Eye Opener's Tour- Awwww...You guys are the best

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Jay P Francis

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Mar 9, 2000, 3:00:00 AM3/9/00
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Thanks for all the responses. Here it is in its entirety.

If anyone out there wants to put this on a website, they have my blessing.

Anecdotes and Bits and Pieces (for Reading on the Bus)

FIESTA

Fiesta began inauspiciously on Houston's near north side in 1972. Donald L.
Bonham was working for Opportunity Stores, finding & purchasing stores that the
company then reopened. Bonham had just bought a supermarket on Fulton Street
when Opportunity Stores suddenly went bankrupt. Bonham & his partner, O.C.
Mendenhall, opened the supermarket themselves, offering the Mexican-American
neighborhood the foods & dry goods that reflected its culture.

Bonham had a good idea about shopping Hispanic-style. In the 1960's he'd farmed
in Guatemala and Belize, then worked for a supermarket chain in Chile studying
food distribution. A trip to the Far East in the 70's increased his knowledge
about non-American eating habits. By the 80's he was an expert on ways to
market to ethnic populations.

The first Fiesta had fewer than 100 employees but within 10 years, employment
increased tenfold and 5 stores were added. Fiesta really "turned the corner" in
1982 with the opening of the 7th store, located at Bellaire & Hillcroft. This
110,000 square foot supermarket was the largest in Houston at the time. It was
also the first truly international supermarket with products from a multitude
of countries. It resulted in nationwide publicity and the momentum to double
Fiesta's size in the next two years.

Two questions most frequently asked are Why the name Fiesta? and where did Pepe
the parrot come from?

When Bonham was opening his first store, he planned to call it "El Mercado."
But he happened by an apartment complex where workers were removing a 25-foot
wide sign with the name Fiesta. The sign was soon his for no cost but the
installation. The name fits perfectly: fun, friendly and fast service to the
customer.

As for Pepe the Parrot. Fiesta's first advertising director decided the Fiesta
spokesperson needed someone or something to talk to in the television
commercials. They found an old stuffed parrot at the studio and it was an
instant hit. Shortly afterward, a man came into Fiesta with a live, Spanish
speaking parrot named Pepe. The store's colorful trademark was born

When we enter Fiesta, we'll be veering to the right which is where the fruits
and vegetables will be stacked up. We Texans already have good feel for stuff
which would seem very exotic up in, say, Iowa...such as dried chiles and mole.

Keep an eye out for the dried chile section...I've got a book with me which
describes the different kinds and their uses, piloncillo (pee yon see yo) which
is a raw cooked sugar used similarly to brown sugar, used to flavor mexican
style coffee with cinnamon, epazote, which is an herb used when cooking beans
to help break down the sugars which cause flatulence, big tubs of two or three
kinds of mole, and the fresh cheese section.

There's a snack bar as you first walk in where you may be able to pick up a
taco. And, there'll be a roasted corn stall outside (we hope) where you can
grab a freshly roasted ear, seasoned with butter, cream, and chile powder, on
your way out.

After cruising through the vegetable section, we'll be taking a quick tour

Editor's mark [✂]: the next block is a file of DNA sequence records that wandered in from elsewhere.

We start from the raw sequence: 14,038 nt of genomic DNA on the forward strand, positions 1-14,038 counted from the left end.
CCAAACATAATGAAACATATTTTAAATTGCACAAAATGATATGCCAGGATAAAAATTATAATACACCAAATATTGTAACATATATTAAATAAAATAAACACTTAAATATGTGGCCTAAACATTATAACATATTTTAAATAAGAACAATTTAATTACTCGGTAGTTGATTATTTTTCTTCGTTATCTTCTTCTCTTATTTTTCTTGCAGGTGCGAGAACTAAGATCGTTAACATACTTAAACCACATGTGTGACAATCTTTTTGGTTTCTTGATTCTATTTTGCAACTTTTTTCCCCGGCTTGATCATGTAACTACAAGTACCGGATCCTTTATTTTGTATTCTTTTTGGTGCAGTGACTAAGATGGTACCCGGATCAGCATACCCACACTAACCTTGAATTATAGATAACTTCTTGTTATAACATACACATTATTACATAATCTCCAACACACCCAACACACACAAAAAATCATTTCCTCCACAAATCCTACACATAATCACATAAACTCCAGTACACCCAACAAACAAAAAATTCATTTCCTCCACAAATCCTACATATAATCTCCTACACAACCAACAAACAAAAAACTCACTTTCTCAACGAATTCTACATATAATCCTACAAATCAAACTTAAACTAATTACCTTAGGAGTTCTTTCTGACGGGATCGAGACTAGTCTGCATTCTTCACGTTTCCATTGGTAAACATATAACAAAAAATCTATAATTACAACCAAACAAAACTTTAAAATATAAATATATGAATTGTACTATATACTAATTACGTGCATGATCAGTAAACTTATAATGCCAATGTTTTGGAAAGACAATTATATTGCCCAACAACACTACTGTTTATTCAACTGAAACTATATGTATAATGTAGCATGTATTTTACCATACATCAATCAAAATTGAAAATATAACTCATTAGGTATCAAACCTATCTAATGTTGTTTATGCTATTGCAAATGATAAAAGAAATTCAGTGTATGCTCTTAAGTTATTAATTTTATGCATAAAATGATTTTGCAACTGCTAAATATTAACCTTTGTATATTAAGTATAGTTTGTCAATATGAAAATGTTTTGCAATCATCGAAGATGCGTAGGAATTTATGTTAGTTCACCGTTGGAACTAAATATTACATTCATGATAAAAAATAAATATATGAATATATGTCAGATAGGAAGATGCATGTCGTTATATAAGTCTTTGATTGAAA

through the canned goods section and the meat areas. Feel free to browse on
your own.


(On the way to the Farmer's Market)

Let's talk about taquerias.

With a few exceptions, these are working class eateries, serving simple,
typical, Mexican fast food, like you'd find in any city in Mexico. Whereas the
typical Tex-Mex taco is a crispy fried tortilla, filled with lettuce, tomato,
ground beef, the Mexican taco usually consists of two soft corn tortillas
filled with one of several traditional meat fillings, onion, and cilantro.

In assessing the quality of a taqueria, you should be on the look out for
better-than-average of any of the following:

The tastiness of the hot sauce.

The quality of the meat: freshness and flavor.

The chips are called totopos in Mexico. The Aztecs called tortillas tlaxcalli,
and the chips have evolved out of the name, tlaxcaltotopochtli which
incorporates the word for thunder and tortilla, so I guess we could say the
meaning implies "noisy tortilla.

Mexican tortillas tend to soak up the fat, due in part to the quality of the
corn, possibly due to the use of lard (called manteca) instead of vegetable
oil, or possibly due to a lower frying temperature.

The lightness and delicacy of the rice and beans.

A typical taqueria will offer your choice of the following fillings for your
taco:

Sesos: Cow brains.

Barbacoa: you'll see this translated as 'barbecue' but it is actually more akin
to pot roast.

Carne asada: chopped beef ( res picado) similar to fajita meat, generally tough
and chewy.

Pastor: a style of cooking (pastor=pastoral or country style) chunks of pork on
a rotating spit. You'll see these as upright, vertical, roasters, usually with
a pineapple and onion skewered on top. This is a style very typical of Mexico
City.

Alambres: basically a shish kabob (alambre means wire). Sometimes a better cut
of meat, sometimes not. Often served with grilled green onions on the side.
Note (a la parilla usually means 'grilled' as in camarones a la
parilla...grilled shrimp).

Pibil or Cochinita Pibil: usually shows up at better restaurants, This is a
slow cooked pork roast, usually cooked with orange juice and garlic, very
typical of the Yucatan.

Lengua: tongue.

Tripas: tripe.

Nopales: the nopal or prickly pear cactus, usually sauteed till tender, and a
vegetarians best choice for tacos. Nopales are a little slimy, like okra, but
not at all unpleasant.

Aguacate (avocado): When it is blended with lime, chiles, garlic, and onions,
it becomes guacamole. The traditional Mexican avocado is small with a thick,
black skin, and not as cloyingly sweet as our big old American green Haas
avocados.